Queer Spectra Arts’ Third Annual Festival Fosters a Welcoming World

I had no clue what to expect when I logged online for the Queer Spectra Arts Festival. Usually, I am not able to fully experience art safely without banishing one or most of my identities to the netherworld of exclusion. To my surprise, Queer Spectra was an explosion of inclusivity and excellence. The 3D virtual gallery could be explored like a real museum exhibit. It was an amalgamation of dance, poetry, song, paint, and sculpture. There was no implied definition of what art should or shouldn’t be. So often, queer and minority art are not allowed to be vague and experimental, nor too political or too gay, nor even too present at all. But here was a welcoming, in the unrefined and imperfect; an allowance for the art to be truly honest and undeniably human at its core. Every piece was significant, and it was all beautiful.

Ivana Steponabitch Presents the Roller Derby was quirky, cute, full of humor and absolutely relatable. Deus Homo Deus, through three lucid photos, vividly captures and humanizes transmasculine men in different points of their transitions. As a trans man, it’s not often I see aspects of my transness represented in media. But these photos caused me to reflect and see myself – where I was, where I am now, where I may be. In Burrow, Tousle it felt like I was seeing snippets of life, memories at the periphery that stay planted in your mind as they fade on and off the screen of memory – akin to a dream that wants to last forever but is beginning to change. This calm weaving contrasts nicely with the other works in the gallery that live in warmer colors. Bedroom Stories fills the audience with warmth and happiness as it shares a celebration of the journey towards self-love and womanhood. Olive Juice is lighthearted and wholesome as it takes viewers on a ride, literally and figuratively. (The mystery is whether or not a confession of love was meant for one of the characters, or for a jar of olives.)

As I immersed myself in the gallery, I didn’t feel the usual unease of having to leave my queerness, my Asian-ness, or my disabled-ness behind to enjoy the art. I could safely wander and become consumed by emotion, get lost in the immersion of vibrant pinks and blues and murky greens and purples that embodied the queer experiences being exhibited. Instead of feeling like an outsider, I felt like I belonged in this space. I felt like I belonged in this world. The void between the art and the audience grew nonexistent – the festival welcomed a reality of acceptance and visibility for all. I encourage you to visit the gallery as it stays open for a bit after the festival has ended!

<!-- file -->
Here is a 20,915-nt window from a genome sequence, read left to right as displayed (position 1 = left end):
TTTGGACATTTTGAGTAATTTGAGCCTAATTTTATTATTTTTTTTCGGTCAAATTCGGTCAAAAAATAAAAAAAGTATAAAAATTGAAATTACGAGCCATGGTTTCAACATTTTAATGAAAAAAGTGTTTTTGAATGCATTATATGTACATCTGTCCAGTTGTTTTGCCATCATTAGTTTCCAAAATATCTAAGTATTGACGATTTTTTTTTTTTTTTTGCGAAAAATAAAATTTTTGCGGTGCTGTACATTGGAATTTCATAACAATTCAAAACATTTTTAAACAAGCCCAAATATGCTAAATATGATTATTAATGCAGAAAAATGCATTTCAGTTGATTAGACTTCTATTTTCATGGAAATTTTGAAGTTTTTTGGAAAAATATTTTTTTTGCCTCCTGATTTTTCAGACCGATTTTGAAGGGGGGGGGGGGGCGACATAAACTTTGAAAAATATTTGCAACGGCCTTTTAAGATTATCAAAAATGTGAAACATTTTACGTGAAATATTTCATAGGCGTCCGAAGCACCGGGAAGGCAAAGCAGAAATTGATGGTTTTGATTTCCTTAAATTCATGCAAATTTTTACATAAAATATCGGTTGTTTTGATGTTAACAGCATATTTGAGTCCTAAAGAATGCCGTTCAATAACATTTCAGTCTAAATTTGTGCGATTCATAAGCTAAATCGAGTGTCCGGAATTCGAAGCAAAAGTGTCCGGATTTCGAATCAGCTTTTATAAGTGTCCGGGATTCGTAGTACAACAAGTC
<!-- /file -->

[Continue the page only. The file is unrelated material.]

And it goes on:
Beyond the gallery, various workshops and panels encouraged the audience and artists to further engage in the festival. The first workshop was a dive into queer re-writing of classic fairytales. Before I knew it, I had come to a surprisingly complex reimagining of the Little Mermaid as an LGBT+, sci-fi, dark fantasy wuxia. The second workshop was a guided movement exploration that was stress-free and cultivated excitement and fun. We were encouraged to connect with our bodies and explore the movement, working in togetherness instead of alone.

Panels were held between events that continued to connect and humanize both artists and audience alike. In the phenomenal keynote presentation, Timothy White Eagle spoke of giving thanks and the sacredness of human connection. In an inspirational dialogue, he told us that we belong and that we will transform the world into a better place. White Eagle goes beyond normalizing queerness to proving that it’s divine – both historically and presently.

The Queer Spectra Arts Festival is a radical reimagining of what art has the potential to be. It left me feeling hopeful and at ease. I was free to experience the visceral emotions of the art, whether they be rage, fear, sadness, pain, hope, joy, melancholy, happiness, euphoria or satisfaction. Rarely have I ever felt so safe to indulge in these emotions without a dissociation of my identities. There is a deep harmony between the art, the artists, and the audience, and it fosters a world where everyone has a place to be themselves.

This article is published in collaboration with

You can still experience much of this year’s festival at Queer Spectra’s website.

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  1. At a moment in history when the mainstream, big-city art that gets all the media attention and commands the high prices, but it pretty much pointless drek that lacks any kind of compelling human quality or sincere emotion, it’s great to see art that is engaging, funny even, that talks about things that actually interest living people and isn’t just a greedy grab for commercial success. This is wonderful, delightful, involving, convincing, entertaining, and everything art should be . . . and instead of being made with grant dollars, it would appear to have been made by regular artists having a good time. I don’t know if it gets any better.

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